On their second album, the Meat Puppets staggered away from the attempts at punk formalism that hobbled their debut, and with their third LP, 1985's Up on the Sun, they well and truly came out of the musical closet -- not only weren't they punks, they could easily pass for hippies and didn't feel the least bit self-conscious about it. The country influences that played such a big part on Meat Puppets II had faded a bit on Up on the Sun, as a sunburned psychedelia took center stage and the band allowed themselves to get good and trippy. However, Up on the Sun revealed the Puppets had learned one very valuable lesson from punk, and that was to get to the point. The album has an air of carefree drift, but it doesn't meander, and the performances are remarkably tight, full of energy and purpose even when the songs are redolent of goofing off. The title cut churns as Curt Kirkwood's precise but languid guitar figures dance with his brother Cris' insistent basslines and the percussive color of Derrick Bostrom's drumming. "Maiden's Milk" is playful as the abstract jangle of the opening section gives way to a tie-dyed jig, complete with whistling. The swirly phase-shifting and circular melody on "Swimming Ground" sounds as comfortable as a cool dip on a hot day. And the speedy attack of "Buckethead" and "Enchanted Forest" testifies to how strikingly well this band had learned to work as a unit. Up on the Sun isn't as revelatory as Meat Puppets II, and it lacks a song as memorable as "Lake of Fire," but the band rarely sounded as joyous or played with the same fire and accuracy as they demonstrated here, and it's arguably their most purely pleasurable work.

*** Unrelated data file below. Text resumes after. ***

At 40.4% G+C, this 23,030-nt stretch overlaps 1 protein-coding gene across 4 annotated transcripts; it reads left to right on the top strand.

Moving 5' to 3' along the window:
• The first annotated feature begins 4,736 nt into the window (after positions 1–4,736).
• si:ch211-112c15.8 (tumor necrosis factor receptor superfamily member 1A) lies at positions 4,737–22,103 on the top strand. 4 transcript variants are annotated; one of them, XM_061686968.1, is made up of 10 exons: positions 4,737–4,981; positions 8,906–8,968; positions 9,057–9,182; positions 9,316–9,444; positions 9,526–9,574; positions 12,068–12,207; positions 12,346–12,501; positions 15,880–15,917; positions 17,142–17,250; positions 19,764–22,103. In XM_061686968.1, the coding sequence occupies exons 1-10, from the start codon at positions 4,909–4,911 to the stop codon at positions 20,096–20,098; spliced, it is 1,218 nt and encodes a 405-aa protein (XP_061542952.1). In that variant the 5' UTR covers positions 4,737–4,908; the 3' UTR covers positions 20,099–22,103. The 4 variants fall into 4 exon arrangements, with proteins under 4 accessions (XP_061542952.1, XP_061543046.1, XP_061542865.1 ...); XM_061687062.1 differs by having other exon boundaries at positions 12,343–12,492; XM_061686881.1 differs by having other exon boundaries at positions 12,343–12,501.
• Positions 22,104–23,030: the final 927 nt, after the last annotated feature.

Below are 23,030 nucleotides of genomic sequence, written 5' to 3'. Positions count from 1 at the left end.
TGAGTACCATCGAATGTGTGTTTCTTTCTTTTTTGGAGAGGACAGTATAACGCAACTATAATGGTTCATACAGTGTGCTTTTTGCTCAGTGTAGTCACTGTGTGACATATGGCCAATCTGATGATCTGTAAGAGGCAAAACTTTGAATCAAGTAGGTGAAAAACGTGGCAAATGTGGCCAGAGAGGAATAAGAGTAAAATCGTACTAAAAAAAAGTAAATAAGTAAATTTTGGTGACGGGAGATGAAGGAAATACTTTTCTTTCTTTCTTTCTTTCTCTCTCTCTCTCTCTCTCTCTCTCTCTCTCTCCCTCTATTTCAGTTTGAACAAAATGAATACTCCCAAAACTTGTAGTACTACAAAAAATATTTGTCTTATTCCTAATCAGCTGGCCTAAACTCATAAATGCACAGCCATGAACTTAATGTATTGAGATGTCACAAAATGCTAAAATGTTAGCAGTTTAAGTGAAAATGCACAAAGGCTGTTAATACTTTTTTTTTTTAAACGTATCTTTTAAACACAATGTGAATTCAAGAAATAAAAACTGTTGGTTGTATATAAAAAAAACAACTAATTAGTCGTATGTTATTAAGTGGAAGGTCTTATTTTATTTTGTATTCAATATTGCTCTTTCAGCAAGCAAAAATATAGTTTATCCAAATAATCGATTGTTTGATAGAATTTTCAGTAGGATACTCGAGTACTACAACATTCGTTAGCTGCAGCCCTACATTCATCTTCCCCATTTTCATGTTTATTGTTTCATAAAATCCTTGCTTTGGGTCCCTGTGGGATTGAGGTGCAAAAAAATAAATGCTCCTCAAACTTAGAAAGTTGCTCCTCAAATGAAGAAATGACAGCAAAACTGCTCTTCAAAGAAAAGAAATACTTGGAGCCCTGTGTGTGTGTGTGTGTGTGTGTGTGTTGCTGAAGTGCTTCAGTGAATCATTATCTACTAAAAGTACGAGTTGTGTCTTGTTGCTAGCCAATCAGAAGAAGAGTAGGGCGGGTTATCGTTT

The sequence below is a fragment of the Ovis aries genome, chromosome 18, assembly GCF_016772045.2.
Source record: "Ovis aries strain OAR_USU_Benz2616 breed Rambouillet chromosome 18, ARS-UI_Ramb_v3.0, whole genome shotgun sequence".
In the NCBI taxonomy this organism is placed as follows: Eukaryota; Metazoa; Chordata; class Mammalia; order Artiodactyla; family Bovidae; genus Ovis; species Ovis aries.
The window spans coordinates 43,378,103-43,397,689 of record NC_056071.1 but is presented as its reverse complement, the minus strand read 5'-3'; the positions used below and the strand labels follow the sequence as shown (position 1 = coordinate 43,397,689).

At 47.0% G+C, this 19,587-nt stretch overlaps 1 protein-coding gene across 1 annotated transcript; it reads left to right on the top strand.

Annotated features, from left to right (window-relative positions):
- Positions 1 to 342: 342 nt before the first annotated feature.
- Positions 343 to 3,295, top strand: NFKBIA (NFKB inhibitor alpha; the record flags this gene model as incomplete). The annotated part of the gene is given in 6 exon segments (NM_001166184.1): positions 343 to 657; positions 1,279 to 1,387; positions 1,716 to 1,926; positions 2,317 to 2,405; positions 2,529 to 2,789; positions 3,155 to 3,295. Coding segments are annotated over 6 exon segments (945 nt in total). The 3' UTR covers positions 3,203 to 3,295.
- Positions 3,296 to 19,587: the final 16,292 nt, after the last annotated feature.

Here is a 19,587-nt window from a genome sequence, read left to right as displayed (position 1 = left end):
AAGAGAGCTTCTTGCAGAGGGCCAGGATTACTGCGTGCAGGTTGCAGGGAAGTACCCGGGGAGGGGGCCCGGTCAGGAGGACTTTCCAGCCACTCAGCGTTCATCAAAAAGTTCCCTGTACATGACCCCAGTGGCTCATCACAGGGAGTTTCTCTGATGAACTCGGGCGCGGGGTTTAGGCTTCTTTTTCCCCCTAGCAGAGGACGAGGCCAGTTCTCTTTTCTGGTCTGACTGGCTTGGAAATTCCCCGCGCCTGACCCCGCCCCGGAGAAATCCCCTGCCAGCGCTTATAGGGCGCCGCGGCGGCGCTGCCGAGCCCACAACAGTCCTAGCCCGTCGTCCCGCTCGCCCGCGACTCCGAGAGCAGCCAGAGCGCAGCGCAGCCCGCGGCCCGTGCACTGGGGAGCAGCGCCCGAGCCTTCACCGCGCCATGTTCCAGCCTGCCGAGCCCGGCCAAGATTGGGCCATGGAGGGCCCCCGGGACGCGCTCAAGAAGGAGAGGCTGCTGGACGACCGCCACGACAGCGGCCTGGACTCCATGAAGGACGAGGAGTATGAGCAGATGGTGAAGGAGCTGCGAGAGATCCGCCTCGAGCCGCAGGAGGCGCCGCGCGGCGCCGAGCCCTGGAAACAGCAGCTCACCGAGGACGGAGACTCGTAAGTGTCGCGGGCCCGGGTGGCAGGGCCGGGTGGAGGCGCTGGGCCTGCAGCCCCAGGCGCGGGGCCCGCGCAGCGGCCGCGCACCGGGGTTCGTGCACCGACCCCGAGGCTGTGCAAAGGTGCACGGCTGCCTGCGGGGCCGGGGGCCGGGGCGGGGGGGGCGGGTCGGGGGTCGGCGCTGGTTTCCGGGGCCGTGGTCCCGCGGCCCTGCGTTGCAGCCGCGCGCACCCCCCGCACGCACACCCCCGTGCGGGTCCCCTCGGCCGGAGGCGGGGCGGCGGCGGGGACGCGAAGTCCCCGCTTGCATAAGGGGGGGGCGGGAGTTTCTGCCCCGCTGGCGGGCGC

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AllMusic Review by Mark Deming